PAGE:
Thailand. The land of mango sticky rice, mountainous scenery, Asian elephants, colorful marketplaces, tuk-tuks, crazy drivers, and some of the most welcoming people you will ever meet. While my time in Thailand was spent enjoying all of these amazing aspects of this wondrous country, we were also there to learn more about a darker side of Thailand. The human trafficking that occurs in this country was the focus of our trip. We experienced a lot of the wonderful things that Thailand has to offer and I am so blessed to have been able to experience that. Even though not everything was sunshine and roses, I am far more blessed to have been able to see the dark sides as well. Awareness and education is what WILL STOP human trafficking and my journey to see that through has only just begun.
In my first semester in the Criminal Justice and Criminology program at the University of Maryland, College Park at USG, I took a class called Child Abuse Investigations taught by a Department of Homeland Security agent. Learning more about trafficking and child sex abuse in that class is what led me to pursue a career in the anti-trafficking field. As soon as I heard about the trip to Thailand, I knew I had to go. As an older student, I was worried about doing a study abroad. Can I afford it? Can I leave my household for that long? Can I take off that much time for work? The fact that this program was a winter study abroad is what sealed the deal for me. The trip wouldn’t be too long and I finally had the opportunity to fulfill a life long dream of mine.
There was never a dull moment in Thailand. We visited with elephants, climbed mountains, visited temples, shopped, took a cooking class, visited markets, did some more shopping, and ate at some of the best restaurants I’ve been to in my life. All of that was just for the cultural experience. What really hit us most was working with DEPDC/GMS, an organization that takes care of children who are at high risk of being trafficked. We painted a building at an organization that has been working towards protecting high-risk children for over 25 years.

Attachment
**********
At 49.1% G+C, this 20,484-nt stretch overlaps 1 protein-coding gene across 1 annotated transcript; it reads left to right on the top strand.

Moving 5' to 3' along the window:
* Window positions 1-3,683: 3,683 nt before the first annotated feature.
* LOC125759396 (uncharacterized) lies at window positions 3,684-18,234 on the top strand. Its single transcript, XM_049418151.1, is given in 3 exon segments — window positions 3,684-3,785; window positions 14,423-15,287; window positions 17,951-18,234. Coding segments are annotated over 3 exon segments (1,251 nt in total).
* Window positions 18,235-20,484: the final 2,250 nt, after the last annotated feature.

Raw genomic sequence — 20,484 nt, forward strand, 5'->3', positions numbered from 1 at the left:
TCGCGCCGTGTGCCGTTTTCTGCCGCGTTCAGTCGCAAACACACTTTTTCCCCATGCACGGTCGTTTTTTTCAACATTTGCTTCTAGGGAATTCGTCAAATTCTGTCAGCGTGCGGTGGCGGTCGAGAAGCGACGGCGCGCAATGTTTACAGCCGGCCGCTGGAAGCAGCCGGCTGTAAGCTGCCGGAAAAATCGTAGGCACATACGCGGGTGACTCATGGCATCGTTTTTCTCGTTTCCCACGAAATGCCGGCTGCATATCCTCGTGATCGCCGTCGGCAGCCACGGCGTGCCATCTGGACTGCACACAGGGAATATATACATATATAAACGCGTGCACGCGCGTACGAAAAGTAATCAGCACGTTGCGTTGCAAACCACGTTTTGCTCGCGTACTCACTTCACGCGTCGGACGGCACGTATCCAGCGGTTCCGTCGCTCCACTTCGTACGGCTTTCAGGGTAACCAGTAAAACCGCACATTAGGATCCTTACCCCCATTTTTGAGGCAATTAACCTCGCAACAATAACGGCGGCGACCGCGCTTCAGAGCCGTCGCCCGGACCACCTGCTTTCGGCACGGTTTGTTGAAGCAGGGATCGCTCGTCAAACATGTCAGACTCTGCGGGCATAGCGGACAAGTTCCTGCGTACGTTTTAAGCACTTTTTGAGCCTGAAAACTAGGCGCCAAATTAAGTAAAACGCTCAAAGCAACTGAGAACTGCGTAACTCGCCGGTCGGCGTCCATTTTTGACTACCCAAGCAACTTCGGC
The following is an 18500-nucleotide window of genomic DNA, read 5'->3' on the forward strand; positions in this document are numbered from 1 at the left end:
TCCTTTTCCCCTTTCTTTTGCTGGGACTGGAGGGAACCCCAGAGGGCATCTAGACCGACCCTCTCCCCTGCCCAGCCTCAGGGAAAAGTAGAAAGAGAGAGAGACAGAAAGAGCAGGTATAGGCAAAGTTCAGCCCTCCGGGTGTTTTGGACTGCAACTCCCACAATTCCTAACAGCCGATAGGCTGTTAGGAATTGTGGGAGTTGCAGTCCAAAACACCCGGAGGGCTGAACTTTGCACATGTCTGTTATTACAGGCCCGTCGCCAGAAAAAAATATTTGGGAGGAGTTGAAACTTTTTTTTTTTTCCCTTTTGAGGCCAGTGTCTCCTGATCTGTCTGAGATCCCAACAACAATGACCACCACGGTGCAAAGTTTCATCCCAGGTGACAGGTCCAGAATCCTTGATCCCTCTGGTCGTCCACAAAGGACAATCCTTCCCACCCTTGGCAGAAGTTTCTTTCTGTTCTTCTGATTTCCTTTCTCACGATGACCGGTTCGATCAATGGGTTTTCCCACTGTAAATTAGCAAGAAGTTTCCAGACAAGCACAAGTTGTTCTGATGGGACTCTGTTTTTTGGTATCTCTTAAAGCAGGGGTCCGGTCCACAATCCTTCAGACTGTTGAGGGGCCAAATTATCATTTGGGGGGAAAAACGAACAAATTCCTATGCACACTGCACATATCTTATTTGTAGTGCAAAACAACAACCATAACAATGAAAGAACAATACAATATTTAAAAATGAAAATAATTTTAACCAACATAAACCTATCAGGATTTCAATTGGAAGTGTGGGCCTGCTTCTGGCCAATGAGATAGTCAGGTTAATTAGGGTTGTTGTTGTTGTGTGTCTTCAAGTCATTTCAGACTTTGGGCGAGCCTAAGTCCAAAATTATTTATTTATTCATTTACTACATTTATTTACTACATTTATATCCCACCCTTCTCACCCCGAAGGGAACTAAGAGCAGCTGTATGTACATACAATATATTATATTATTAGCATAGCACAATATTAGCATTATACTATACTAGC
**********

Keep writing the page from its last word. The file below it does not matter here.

Another institution we worked at was a Thai government run school where we taught English to 5th graders. All of these kids are just like American children! You say “selfie” and they all pose! They just want to have fun, play, and learn. But the harsh reality is a lot of them will be trafficked, regardless of these programs and schools. The majority of them will not continue on with education past 6th grade. Some will become beggars. Some of the children we worked with had already been trafficked and their future is still uncertain. You can’t help but smile at these kids because right now, they are just silly children who want to play Heads Up, 7 Up, and Duck Duck Goose. But looking at all the children and not knowing which ones are going to be ok, is devastating.
My time in Thailand was some of the best and worst weeks of my life. But I did learn a lot. I learned that Americans can help these kids, and kids all over the world, by educating themselves and helping to educate others. That is what is going to stop human trafficking. There is a long road ahead of us to stop this from happening to children and adults, but everything has a starting point. My starting point was Thailand.